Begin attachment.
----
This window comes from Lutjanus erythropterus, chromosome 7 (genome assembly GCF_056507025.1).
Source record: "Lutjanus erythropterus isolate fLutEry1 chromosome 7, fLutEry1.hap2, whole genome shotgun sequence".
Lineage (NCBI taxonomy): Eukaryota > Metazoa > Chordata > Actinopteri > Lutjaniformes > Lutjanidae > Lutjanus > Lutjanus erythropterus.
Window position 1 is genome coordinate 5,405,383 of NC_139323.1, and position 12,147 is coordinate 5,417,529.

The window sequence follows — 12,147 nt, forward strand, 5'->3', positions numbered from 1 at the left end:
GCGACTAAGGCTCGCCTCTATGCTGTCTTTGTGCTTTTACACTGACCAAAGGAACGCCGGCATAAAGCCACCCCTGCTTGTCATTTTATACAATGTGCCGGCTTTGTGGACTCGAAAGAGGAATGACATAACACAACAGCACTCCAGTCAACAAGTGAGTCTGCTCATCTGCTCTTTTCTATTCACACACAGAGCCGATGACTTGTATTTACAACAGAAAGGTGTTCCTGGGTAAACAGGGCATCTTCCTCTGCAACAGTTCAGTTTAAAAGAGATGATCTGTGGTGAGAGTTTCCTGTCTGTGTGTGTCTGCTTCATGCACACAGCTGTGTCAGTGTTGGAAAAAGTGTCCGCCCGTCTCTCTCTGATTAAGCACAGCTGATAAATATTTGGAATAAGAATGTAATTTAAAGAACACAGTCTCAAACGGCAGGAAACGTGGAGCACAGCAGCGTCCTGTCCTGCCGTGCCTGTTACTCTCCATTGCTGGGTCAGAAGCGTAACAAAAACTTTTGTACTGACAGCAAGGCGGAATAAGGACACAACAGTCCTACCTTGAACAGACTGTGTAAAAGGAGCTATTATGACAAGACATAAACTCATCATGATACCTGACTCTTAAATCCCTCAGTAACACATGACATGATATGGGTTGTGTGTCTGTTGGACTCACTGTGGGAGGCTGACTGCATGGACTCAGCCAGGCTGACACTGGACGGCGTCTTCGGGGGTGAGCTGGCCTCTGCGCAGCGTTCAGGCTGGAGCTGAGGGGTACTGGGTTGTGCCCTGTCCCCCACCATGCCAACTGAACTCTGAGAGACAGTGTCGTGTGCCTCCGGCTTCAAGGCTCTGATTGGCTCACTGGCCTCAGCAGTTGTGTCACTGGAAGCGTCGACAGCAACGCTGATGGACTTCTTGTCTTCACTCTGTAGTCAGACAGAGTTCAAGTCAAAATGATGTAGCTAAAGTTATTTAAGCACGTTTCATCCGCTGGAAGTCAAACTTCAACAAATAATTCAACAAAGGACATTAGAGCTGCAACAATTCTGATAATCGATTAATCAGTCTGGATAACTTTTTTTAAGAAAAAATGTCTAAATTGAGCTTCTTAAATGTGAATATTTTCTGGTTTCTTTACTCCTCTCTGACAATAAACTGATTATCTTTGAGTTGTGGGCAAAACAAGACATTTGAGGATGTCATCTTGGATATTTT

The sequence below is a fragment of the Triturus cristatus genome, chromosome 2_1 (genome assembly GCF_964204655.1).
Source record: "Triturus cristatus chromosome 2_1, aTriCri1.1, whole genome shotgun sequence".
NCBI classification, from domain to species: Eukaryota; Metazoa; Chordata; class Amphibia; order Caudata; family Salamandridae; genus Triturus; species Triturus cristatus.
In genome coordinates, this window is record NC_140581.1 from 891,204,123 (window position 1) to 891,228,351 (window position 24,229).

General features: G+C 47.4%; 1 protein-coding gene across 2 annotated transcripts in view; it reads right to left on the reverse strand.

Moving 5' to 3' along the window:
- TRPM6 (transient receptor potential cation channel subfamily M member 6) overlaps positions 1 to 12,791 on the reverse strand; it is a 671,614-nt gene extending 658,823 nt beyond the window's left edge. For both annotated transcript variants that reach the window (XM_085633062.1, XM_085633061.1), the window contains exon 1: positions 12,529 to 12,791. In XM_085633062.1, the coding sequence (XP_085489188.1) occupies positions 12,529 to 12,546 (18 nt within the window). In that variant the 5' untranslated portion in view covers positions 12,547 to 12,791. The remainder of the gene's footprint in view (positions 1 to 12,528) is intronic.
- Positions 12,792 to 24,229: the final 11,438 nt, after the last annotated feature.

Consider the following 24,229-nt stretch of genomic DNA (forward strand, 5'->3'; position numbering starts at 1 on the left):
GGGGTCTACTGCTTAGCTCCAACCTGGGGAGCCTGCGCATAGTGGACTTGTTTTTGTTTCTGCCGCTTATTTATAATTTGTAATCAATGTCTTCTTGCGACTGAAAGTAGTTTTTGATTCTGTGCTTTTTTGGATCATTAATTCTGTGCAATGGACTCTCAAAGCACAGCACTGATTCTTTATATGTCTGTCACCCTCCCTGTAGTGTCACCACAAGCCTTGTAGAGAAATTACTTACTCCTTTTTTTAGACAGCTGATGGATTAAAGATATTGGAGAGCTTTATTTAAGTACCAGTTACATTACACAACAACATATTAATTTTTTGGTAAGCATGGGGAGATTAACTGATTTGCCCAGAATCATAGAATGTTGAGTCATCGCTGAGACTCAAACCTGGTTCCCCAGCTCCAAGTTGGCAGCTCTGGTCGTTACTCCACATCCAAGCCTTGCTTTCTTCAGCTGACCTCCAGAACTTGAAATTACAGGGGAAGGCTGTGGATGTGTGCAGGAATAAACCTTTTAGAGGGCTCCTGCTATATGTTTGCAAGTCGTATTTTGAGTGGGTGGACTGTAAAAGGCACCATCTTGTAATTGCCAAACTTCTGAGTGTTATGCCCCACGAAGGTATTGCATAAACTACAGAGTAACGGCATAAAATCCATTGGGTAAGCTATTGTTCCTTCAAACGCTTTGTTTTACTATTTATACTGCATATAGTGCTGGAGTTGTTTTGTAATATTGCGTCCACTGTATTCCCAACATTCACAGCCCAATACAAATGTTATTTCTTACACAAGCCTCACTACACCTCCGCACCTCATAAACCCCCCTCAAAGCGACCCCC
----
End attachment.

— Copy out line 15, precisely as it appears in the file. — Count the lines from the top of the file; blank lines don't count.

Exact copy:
Consider the following 24,229-nt stretch of genomic DNA (forward strand, 5'->3'; position numbering starts at 1 on the left):